Peer support subsequent to trauma contributes to full recovery

Post Traumatic Stress Disorder (PTSD) -- including complex trauma (cPTSD) -- is debilitating, breaking down the body through anxiety and stress, and it poses a significant suicide risk in sufferers. MyPTSD seeks to help and inform those who are directly or indirectly affected by these conditions through peer-to-peer support and educational resources.

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Coping With The Anxiety And Paranoia Around People

Discussion in 'Anxiety & Panic Attacks' started by wolfie205, Aug 7, 2013.

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  1. wolfie205

    wolfie205 Member

    Just started therapy for PTSD, or at least that's what they think it is for now... Haven't talked about the trauma at all, just working on some coping strategies to get me through the Anxiety.

    I am trying to "normalise" myself, like do things that other people can do without getting too anxious but I'm really finding it hard to be around people. Like I don't know when the anxiety is going to cause me to start trembling or shaking, I don't know when I'll get so anxious that I just want to get out of there. I can't trust most of the people around me, even complete strangers I see on the streets.

    Its getting hard to cope when I'm sitting in class and thinking that everyone is talking about me and they're all trying to do horrible things to me. I don't know if it's even true. I feel like I'm hearing it, like certain words stick out and when I hear them, my brain just goes "Oh they're talking about me, they know this and that about me, they're trying to gang up against me". I don't know if I'm being paranoid or if they're really out to get me.

    I find it so difficult to trust that people are really sincere, even when they are being nice to me, I think they're just pretending. I don't know how much to share with my therapist because despite how nice shes been, I don't know if I can trust her and I don't know if I ever will. Sitting in waiting rooms drives me insane because people walking in and out, the looks they gave me, the comments they make, make me feel as if they all think I'm crazy and they must be laughing at me. Do other people with ptsd experience this? How do you guys cope with it? I don't want to seem like I'm complaining or making a big deal out of nothing. I'm just trying to well, survive and actually enjoy certain areas of my life...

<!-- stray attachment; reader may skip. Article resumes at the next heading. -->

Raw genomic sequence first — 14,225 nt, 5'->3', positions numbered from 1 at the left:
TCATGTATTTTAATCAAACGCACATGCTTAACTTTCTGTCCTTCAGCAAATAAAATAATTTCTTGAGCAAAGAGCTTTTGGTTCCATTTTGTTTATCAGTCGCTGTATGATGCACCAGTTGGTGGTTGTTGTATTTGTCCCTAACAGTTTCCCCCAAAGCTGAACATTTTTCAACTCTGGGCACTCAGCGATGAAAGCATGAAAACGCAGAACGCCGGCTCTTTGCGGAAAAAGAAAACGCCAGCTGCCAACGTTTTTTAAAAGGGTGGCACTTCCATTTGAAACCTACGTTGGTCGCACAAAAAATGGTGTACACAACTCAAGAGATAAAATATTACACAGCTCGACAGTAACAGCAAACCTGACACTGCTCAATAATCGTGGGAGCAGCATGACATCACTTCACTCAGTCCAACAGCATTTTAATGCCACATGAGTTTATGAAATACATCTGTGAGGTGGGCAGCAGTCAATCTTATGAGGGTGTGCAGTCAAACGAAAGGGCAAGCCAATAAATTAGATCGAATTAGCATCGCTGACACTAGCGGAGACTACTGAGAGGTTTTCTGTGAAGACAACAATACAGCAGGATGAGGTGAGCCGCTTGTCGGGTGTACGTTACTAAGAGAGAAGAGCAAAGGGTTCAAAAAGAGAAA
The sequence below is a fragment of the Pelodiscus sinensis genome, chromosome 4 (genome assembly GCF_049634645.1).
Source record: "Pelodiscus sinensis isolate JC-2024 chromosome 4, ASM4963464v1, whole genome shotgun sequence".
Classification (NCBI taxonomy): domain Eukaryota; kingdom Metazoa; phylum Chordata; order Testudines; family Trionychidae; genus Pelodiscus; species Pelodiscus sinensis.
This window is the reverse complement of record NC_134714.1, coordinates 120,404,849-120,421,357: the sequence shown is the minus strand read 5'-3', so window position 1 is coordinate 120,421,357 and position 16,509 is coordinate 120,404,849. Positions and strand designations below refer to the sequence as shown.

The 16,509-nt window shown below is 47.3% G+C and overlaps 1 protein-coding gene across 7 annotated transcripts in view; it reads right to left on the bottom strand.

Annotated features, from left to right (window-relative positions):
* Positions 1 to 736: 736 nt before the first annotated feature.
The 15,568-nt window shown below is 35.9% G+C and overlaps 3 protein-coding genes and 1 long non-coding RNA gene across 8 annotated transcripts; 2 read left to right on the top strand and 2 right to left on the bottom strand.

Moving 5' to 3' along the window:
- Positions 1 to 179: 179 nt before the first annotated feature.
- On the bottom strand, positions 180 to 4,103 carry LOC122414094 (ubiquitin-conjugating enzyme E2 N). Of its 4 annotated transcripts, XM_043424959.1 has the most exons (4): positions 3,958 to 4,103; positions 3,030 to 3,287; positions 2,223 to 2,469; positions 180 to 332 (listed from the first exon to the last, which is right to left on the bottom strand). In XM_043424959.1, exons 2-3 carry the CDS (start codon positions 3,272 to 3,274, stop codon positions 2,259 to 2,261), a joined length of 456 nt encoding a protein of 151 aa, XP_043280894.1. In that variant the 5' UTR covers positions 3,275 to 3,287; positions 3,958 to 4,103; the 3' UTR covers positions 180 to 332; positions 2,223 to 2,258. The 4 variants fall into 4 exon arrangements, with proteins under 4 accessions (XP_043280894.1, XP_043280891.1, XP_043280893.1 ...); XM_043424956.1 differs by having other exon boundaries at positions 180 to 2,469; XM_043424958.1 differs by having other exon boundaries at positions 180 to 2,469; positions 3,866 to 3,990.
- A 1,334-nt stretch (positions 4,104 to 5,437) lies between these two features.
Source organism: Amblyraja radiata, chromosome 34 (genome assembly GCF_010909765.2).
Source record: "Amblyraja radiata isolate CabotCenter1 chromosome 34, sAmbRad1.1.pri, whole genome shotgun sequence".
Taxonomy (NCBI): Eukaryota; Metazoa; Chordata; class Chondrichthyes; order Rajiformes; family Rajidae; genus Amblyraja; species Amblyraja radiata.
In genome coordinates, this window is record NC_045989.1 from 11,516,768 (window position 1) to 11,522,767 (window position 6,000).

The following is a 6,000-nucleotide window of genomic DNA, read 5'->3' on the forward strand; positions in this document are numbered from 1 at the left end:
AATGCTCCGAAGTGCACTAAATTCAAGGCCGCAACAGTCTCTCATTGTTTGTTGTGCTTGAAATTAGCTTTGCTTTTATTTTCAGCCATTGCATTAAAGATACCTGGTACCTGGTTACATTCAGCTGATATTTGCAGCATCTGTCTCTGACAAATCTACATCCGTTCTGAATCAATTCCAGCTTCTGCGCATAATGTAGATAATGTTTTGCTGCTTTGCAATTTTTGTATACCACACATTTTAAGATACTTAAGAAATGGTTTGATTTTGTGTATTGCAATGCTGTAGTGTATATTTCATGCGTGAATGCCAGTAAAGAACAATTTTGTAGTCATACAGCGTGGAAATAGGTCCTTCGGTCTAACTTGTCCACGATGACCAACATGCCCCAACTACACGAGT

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  3. WillyKat

    WillyKat I'm a VIP
    Premium Member

    I often struggle with some of the same issues. It's really hard to trust people after a traumatic experience where trust was violated.

    It's highly unlikely that people are talking about you or plotting against you. This is the trauma messing with your head and, again, if your trust was violated, meaning you trusted someone that abused the trust, it's very hard to not think that everyone else will do the same. But it's not the case.